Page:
Bloomberg notes the rise of populism in Mexico, looks at how Europe is losing its reputation as a renewable energy leader, looks at political protest in Zimbabwe, and looks at changing habits of Saudi oil ministers.
Bloomberg View notes the politicization of the Israeli army, looks at an effort to smuggle Korean pop culture into North Korea, and considers strategies to encourage Japanese to have more children.
The Globe and Mailconsiders the risky strategy of marijuana growers, who hope to get the government to back down as they do their thing before legalization.
MacLean’snotes that the outcry over the shooting of the gorilla in the Cleveland zoo is misconceived, and reports on Kamal al-Solaylee’s book about being brown.
NOW Torontonotes that one argument raised against letting permanent residents vote in Toronto is that Donald Trump allegedly has an apartment here. (Wrong, on multiple grounds.)
Open Democracy looks at how British authoritarianism is restrained by the European Union.
Bloomberg notes two former British intelligence chiefs saying that the United Kingdom is safer within the European Union than without, wonders if Saudi Arabia will be able to accept the economic shocks involved in transitioning away from oil, suggests South Australia could profit hugely from storing nuclear waste, and shares one journalist’s experiences inside North Korea.
Bloomberg notes the upcoming meeting of North Korea’s governing party, observes the absence of a groundswell in favour of Brexit in the United Kingdom, and notes NIMBYism can appear in many forms.
CBC reports on the upcoming summit of North American leaders, notes Mike Duffy’s first appearance in the Senate, reports on the likely huge toll of insurance payouts in Fort McMurray, and notes the dependence of many Syrian refugees on food banks in Canada.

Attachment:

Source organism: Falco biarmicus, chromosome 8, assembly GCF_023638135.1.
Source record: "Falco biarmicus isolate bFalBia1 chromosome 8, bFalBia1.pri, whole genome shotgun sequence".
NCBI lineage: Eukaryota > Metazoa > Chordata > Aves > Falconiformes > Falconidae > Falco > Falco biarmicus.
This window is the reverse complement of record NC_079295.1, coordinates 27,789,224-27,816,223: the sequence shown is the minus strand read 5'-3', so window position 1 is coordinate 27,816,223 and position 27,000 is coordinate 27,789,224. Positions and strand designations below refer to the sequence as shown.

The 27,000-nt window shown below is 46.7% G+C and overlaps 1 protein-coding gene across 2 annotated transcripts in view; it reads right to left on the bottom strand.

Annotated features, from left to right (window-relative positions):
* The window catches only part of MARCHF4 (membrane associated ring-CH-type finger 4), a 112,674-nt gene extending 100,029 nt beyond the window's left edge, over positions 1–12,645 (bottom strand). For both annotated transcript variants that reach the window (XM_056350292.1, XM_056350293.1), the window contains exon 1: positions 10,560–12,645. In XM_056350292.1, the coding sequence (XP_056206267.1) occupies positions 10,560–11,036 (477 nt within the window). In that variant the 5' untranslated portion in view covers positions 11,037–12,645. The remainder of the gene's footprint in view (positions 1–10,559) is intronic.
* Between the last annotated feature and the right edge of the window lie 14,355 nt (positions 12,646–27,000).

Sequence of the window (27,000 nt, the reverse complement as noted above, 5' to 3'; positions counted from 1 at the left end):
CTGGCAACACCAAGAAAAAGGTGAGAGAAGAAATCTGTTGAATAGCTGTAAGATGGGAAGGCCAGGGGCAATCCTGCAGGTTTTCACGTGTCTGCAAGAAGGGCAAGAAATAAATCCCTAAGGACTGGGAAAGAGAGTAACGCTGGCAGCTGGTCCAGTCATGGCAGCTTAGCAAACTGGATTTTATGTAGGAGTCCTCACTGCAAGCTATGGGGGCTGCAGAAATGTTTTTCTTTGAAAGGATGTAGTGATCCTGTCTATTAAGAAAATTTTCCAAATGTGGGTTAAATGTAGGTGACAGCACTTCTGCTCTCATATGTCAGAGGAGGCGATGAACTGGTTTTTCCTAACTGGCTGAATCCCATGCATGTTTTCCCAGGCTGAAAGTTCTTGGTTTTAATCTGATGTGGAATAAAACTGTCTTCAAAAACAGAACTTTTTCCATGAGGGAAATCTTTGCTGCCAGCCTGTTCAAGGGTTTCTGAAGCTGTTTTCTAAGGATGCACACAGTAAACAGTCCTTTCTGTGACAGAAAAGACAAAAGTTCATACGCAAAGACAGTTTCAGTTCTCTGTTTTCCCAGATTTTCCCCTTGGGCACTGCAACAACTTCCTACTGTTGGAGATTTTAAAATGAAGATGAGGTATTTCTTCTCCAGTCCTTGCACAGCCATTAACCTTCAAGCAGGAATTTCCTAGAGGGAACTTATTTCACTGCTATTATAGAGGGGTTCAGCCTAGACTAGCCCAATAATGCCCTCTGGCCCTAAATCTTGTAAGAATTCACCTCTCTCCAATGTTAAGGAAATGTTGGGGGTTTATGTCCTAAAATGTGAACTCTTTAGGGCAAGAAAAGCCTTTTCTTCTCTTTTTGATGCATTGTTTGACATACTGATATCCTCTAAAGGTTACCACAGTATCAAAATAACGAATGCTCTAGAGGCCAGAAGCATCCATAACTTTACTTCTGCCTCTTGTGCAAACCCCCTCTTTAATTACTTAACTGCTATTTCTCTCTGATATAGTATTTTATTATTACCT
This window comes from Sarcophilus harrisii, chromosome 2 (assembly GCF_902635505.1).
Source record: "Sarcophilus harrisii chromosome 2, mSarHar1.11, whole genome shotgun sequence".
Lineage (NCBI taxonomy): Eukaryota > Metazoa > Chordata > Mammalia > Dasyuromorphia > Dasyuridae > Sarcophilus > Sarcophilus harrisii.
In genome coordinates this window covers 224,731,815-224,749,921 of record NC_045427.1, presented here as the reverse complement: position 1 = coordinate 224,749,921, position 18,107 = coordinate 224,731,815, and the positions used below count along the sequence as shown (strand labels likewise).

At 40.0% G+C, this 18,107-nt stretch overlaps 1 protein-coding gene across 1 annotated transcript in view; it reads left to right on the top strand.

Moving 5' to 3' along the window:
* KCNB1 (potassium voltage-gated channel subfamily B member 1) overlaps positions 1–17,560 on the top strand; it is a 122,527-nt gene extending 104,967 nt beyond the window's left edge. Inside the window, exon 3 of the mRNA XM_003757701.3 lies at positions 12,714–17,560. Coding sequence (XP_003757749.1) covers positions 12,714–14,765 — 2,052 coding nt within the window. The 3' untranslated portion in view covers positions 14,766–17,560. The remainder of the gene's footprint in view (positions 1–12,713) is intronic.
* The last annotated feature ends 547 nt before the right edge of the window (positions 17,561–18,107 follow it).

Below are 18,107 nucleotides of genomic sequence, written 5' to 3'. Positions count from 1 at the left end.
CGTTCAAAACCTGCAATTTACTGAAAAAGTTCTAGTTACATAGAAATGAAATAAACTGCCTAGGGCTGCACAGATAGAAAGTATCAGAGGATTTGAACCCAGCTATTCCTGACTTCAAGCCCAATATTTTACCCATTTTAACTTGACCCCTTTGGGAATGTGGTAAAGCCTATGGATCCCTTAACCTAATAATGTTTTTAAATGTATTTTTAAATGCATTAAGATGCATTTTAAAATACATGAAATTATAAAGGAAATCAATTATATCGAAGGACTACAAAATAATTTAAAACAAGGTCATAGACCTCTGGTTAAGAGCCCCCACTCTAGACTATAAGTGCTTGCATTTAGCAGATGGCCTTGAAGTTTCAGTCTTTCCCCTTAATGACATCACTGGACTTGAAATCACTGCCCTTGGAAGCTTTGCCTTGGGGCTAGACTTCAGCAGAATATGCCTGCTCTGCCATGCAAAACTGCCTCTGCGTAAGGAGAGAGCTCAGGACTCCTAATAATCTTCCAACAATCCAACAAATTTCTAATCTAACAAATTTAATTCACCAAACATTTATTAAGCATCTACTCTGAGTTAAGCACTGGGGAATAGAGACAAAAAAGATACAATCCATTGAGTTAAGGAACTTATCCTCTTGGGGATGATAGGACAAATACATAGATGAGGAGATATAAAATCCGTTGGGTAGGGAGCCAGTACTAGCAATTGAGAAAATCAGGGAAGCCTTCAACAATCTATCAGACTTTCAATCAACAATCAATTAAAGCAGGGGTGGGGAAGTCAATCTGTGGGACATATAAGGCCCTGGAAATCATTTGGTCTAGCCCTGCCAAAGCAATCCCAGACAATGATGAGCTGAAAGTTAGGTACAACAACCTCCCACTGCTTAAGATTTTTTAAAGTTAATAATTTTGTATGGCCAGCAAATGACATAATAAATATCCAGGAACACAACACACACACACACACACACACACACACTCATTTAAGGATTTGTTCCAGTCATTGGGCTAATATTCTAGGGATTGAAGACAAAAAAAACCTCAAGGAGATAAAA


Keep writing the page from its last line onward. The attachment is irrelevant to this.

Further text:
The Independentnotes that Brexit might depend on the votes of Wales, which could be swayed either way by the fate of the Port Talbot steel plant.
The Inter Press Service notes, in a photo essay, how Third World farmers are seeking a technological revolution for their industry.
National Geographicnotes how Atlantic City is coping with rising seas, mainly badly in ways which hurt the poor.
Open Democracy considers the Argentine government’s likely approach to geopolitics in the South Atlantic.
Universe Today notes the possible discovery of a new particle and looks at how Ceres might, or might not, be terraformed.
Wiredlooks at a new documentary on film projectionists and reports on the difficulties of fighting the Alberta wildfire.
The Guardiannotes the sequencing of Ozzy Osbourne’s DNA.
The National Postreports that Québec NDP MP Ruth Ellen Brosseau might well be considering a run for the NDP leadership.
Newsweekreports on the decision of the Wall Street Journal to run an ad denying the Armenian genocide.
Finally, there has been much written after the death of Prince. Some highlights: The Atlanticlooks at how he was a gay icon, Voxshares 14 of his most important songs, the Toronto Starnotes his connection to Toronto, Dangerous Minds shares videos of early performances, The Daily Beastexplains Prince’s stringent control of his content on the Internet, and In Media Res mourns the man and some of his songs.
Bloomberg notes the defection of 13 North Korean workers at an overseas restaurant to the South, reports that Venezuela has declared Friday a holiday to try to save on power consumption, wonders if low oil prices will hurt the Philippines through diminished remittances from the Middle East, notes that Russian efforts at import substitution are failing, and argues against a $15 minimum wage in the United States.
The Inter Press Service reports on how forests can help solve urban water scarcity issues.
MacLean’snotes the general attack in Alberta on Mulcair, from the NDP and from the Wildrose Party.
The National Postnotes the export of old homes from British Columbia to the United States, and looks at how Russia’s targeting of terrorists’ families works out.